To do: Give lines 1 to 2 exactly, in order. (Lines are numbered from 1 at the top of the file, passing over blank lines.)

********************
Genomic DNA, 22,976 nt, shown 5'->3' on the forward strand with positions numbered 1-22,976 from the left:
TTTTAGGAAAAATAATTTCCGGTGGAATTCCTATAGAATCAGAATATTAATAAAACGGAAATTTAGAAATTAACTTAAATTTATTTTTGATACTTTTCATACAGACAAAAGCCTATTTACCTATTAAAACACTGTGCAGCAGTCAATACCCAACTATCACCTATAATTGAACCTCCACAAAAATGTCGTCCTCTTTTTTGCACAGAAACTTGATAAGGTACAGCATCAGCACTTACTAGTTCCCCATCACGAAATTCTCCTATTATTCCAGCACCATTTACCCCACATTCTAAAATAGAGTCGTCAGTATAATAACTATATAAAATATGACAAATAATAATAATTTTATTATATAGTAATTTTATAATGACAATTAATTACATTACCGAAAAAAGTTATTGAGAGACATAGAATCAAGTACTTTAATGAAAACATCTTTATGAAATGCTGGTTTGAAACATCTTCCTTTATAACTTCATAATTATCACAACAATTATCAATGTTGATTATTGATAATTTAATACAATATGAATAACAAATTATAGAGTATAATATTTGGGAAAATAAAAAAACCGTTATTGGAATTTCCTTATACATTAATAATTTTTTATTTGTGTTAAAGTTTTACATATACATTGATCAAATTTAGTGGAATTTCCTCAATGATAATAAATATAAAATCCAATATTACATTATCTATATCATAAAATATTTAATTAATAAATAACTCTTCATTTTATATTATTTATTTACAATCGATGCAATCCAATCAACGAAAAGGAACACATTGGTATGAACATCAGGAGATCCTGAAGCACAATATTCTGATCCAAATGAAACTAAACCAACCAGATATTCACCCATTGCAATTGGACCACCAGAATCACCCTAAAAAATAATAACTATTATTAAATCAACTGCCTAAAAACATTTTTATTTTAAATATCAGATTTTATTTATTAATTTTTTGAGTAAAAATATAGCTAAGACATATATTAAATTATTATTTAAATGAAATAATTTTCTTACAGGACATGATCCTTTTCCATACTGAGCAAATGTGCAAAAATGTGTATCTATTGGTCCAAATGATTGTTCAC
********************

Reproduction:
Genomic DNA, 22,976 nt, shown 5'->3' on the forward strand with positions numbered 1-22,976 from the left:
TTTTAGGAAAAATAATTTCCGGTGGAATTCCTATAGAATCAGAATATTAATAAAACGGAAATTTAGAAATTAACTTAAATTTATTTTTGATACTTTTCATACAGACAAAAGCCTATTTACCTATTAAAACACTGTGCAGCAGTCAATACCCAACTATCACCTATAATTGAACCTCCACAAAAATGTCGTCCTCTTTTTTGCACAGAAACTTGATAAGGTACAGCATCAGCACTTACTAGTTCCCCATCACGAAATTCTCCTATTATTCCAGCACCATTTACCCCACATTCTAAAATAGAGTCGTCAGTATAATAACTATATAAAATATGACAAATAATAATAATTTTATTATATAGTAATTTTATAATGACAATTAATTACATTACCGAAAAAAGTTATTGAGAGACATAGAATCAAGTACTTTAATGAAAACATCTTTATGAAATGCTGGTTTGAAACATCTTCCTTTATAACTTCATAATTATCACAACAATTATCAATGTTGATTATTGATAATTTAATACAATATGAATAACAAATTATAGAGTATAATATTTGGGAAAATAAAAAAACCGTTATTGGAATTTCCTTATACATTAATAATTTTTTATTTGTGTTAAAGTTTTACATATACATTGATCAAATTTAGTGGAATTTCCTCAATGATAATAAATATAAAATCCAATATTACATTATCTATATCATAAAATATTTAATTAATAAATAACTCTTCATTTTATATTATTTATTTACAATCGATGCAATCCAATCAACGAAAAGGAACACATTGGTATGAACATCAGGAGATCCTGAAGCACAATATTCTGATCCAAATGAAACTAAACCAACCAGATATTCACCCATTGCAATTGGACCACCAGAATCACCCTAAAAAATAATAACTATTATTAAATCAACTGCCTAAAAACATTTTTATTTTAAATATCAGATTTTATTTATTAATTTTTTGAGTAAAAATATAGCTAAGACATATATTAAATTATTATTTAAATGAAATAATTTTCTTACAGGACATGATCCTTTTCCATACTGAGCAAATGTGCAAAAATGTGTATCTATTGGTCCAAATGATTGTTCAC